T Nation

Knee Pain While Squatting

formcheck

#1

Hey guys, new to the forums here. I am hoping to get some real help with my squats.

I am not new to lifting weights, but I am new to squats. Been a long time since I have been under the bar, and previously, didn’t do much let work because I was younger and dumber.

However, I am changing that. A few weeks ago I joined a local gym, and started doing low bar squats. I have watched quite a few videos, a lot of rippetoes videos on how to correctly squat but I keep having knee pain and can not figure out why.

This gym has ‘trainers’, but I don’t trust them after watching their lack of enthusiasm, and on many accounts sit there and watch there clients conduct an exercise with blatantly poor form/cheating.

Last week,the outside and top of my right knee hurt, today the top of my left knee hurts. I watch my knees in the mirror and they do not come inward and I dont detect much if any movement at all. I conciously try to keep them inline with my toes. However, a day like today I didn’t even get past my warm up with the bar because of the pain and not wanting to continue and seriously hurt myself. Any suggestions?

If I need to post a video of me doing squats with a bar, I can do that at home tonight.

I am 28, 6’0, 235lbs.


#2

Post a video. Knee pain can be the result of a lot of reasons. This can range from exercise form, tight quads, etc.


#3

Ok I’ll get a video up tonight


#4

I’m sure there’s 50 issues with my form, but thats why I am here.


#5

Watching that video myself, I can already tell my knees are doing something they shouldn’t, not sure exactly what it is, but doesn’t look right to me.


#6

You need to sit way further back with your hips! If you look at the heel at the very bottom of the squat you will see it leaves the floor! This means your weight is too far forward, sit back and let your body lean further over toward the ground! Look somewhere about 6 feet in front of you on the ground, this will reduce the amount of knee flexion involved and should make it more comfortable


#7

Thank you sir for your input!


#8

How can I make sure I’m sitting back far enough. Conciously sitting back farther almost makes me feel like I am about to fall backwards. Should it be this way?


#9

For some reason I can’t view the video…

In the picture for the video you are squatting with a broom handle or something equally as light. I find if I’m squatting with anything less than around 20kg I find it harder to lean back and tend to drift forward, putting my weight on my toes (and pressure on my knees). However as I increase weight the load helps me settle and I can sit back more and focus on pushing the weight through my heels.

If you don’t feel comfortable using higher weights and still struggle to sit back more, perhaps try front squatting. Having the weight in front of you helps counterbalance and may allow you to focus on sitting into the squat.

Box squats are another option, although I personally don’t find them much help for me…


#10

You have some pretty long shins. It seems you are inclined to push your knees too far forward. I you find that you lose balance backwards when keeping your shins in a more upright position, try a larger stance. try to focus a bit more on pushing your butt out and away instead of pushing your knees forward.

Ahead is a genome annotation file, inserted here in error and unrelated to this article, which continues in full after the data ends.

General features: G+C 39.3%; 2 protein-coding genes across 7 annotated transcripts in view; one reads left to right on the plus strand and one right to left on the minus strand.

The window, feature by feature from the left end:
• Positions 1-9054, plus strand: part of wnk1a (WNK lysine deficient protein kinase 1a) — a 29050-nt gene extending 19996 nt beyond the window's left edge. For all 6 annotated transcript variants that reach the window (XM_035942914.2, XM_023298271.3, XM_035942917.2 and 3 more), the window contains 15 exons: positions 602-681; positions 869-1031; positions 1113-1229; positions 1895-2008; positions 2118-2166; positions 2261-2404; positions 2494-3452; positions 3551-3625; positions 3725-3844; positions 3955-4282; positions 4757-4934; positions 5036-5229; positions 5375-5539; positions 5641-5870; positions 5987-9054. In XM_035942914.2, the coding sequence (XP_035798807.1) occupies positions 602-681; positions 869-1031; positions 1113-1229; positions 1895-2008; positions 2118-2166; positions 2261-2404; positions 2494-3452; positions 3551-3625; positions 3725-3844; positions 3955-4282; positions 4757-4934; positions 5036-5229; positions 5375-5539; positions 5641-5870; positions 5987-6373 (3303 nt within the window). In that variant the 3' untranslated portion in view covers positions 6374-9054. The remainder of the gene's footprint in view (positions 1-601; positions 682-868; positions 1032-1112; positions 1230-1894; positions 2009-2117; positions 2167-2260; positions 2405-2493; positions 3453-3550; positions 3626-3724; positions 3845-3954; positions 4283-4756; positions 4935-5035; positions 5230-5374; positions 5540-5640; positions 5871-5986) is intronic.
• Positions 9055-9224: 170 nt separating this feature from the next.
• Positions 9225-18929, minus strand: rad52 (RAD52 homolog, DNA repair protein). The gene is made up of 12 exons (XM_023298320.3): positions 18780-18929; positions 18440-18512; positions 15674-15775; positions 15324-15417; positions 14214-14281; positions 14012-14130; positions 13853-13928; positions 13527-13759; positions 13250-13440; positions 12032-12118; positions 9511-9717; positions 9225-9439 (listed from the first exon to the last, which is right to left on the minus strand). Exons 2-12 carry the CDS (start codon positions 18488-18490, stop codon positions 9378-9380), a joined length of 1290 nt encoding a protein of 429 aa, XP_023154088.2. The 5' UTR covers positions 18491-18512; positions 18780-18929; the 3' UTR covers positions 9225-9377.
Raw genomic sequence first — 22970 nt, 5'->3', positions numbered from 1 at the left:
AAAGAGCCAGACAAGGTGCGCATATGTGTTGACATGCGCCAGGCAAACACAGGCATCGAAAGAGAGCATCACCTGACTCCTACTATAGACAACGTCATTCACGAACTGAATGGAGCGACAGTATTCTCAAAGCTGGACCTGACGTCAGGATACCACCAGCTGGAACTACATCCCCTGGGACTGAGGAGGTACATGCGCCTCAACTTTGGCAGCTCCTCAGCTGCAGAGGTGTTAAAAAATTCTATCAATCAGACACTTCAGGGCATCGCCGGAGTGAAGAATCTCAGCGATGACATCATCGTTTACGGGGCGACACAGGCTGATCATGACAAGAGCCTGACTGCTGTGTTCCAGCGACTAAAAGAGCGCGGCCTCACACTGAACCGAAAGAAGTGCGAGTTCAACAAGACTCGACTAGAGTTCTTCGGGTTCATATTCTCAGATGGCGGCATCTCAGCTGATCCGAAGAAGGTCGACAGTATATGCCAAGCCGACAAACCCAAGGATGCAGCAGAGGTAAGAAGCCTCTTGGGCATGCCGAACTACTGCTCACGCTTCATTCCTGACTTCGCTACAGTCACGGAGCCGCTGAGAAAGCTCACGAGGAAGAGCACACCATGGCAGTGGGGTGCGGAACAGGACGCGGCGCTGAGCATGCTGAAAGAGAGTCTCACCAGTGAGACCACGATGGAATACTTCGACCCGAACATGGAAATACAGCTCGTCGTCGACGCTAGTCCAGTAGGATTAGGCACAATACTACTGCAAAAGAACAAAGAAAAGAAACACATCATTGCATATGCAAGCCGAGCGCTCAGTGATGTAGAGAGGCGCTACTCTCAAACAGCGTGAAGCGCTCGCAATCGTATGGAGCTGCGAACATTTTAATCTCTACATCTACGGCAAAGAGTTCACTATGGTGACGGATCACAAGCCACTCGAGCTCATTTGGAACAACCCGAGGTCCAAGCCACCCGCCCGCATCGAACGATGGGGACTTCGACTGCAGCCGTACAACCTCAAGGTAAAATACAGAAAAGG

#11

I have noticed that as I increase weight the knee pain goes away. I wonder if that is from what you were talking about. I will normally warm up with the bar, and 95lbs before putting on the weight I rep with, but by the time I get there my knees are already hurting.


#12

I have widened my stance a little since starting and noticed it help some, but didn’t know how far wide was acceptable before you reach a point of diminishing returns. Widening up definitely feels a lot better, and I feel stronger, but attributed it to a shorter ROM. I’ll open up a little more.


#13

It depends a lot on your body proportions and natural strengths as to how wide you should be squatting. A narrow squat stance will hit the quads more and the knees will generally move over your feet a bit more. Whereas a wider stance will engage your glutes and hips to a larger degree and may help keep you from tracking too far forward.

Again it comes down to your personal physiology and it may take time and practice to find the stance that works for you.


#14

I noticed your knees shoot forward really quite far. That could be it. You don’t need to sit way back, but making sure your weight is on your heels and the outsides of your feet should get you moving better.


#15

Thanks guys, I’m going to give all these a try after I give my knees some rest and give and update.


#16

Been squatting a couple weeks now with no knee issues for the most part. If I let my form slack in the slightest bit I will get knee pain.

Not sure if wider stance makes the lift more difficult? My squat has dropped a good bit since I started with a wider stance.


#17

You don’t trust the trainers but you trust an internet forum with random individuals who could be just as misinformed as those unenthusiastic trainers at your gym?


#18

The difference is, this doesn’t cost me money, so I can’t complain about any bad information I recieve and I believe in collective knowledge.

All it takes is a few seconds of my time to try something someone suggests to see if what they say is true.

The trainers at the gym I have watched them sit there and watch their clients blatanly perform something as simple as a barbell curl with bad form and say nothing, and would rather cut up with the other trainers while their client is trying to perform an exercise than watch and help them. If a trainer can’t correct someone curling or doesn’t even care to, how can I trust them to teach me how to squat?


#19

It takes a couple seconds to see if it’s true huh…
Good luck


#20

We’ll if you don’t trust the people on here then why are you here?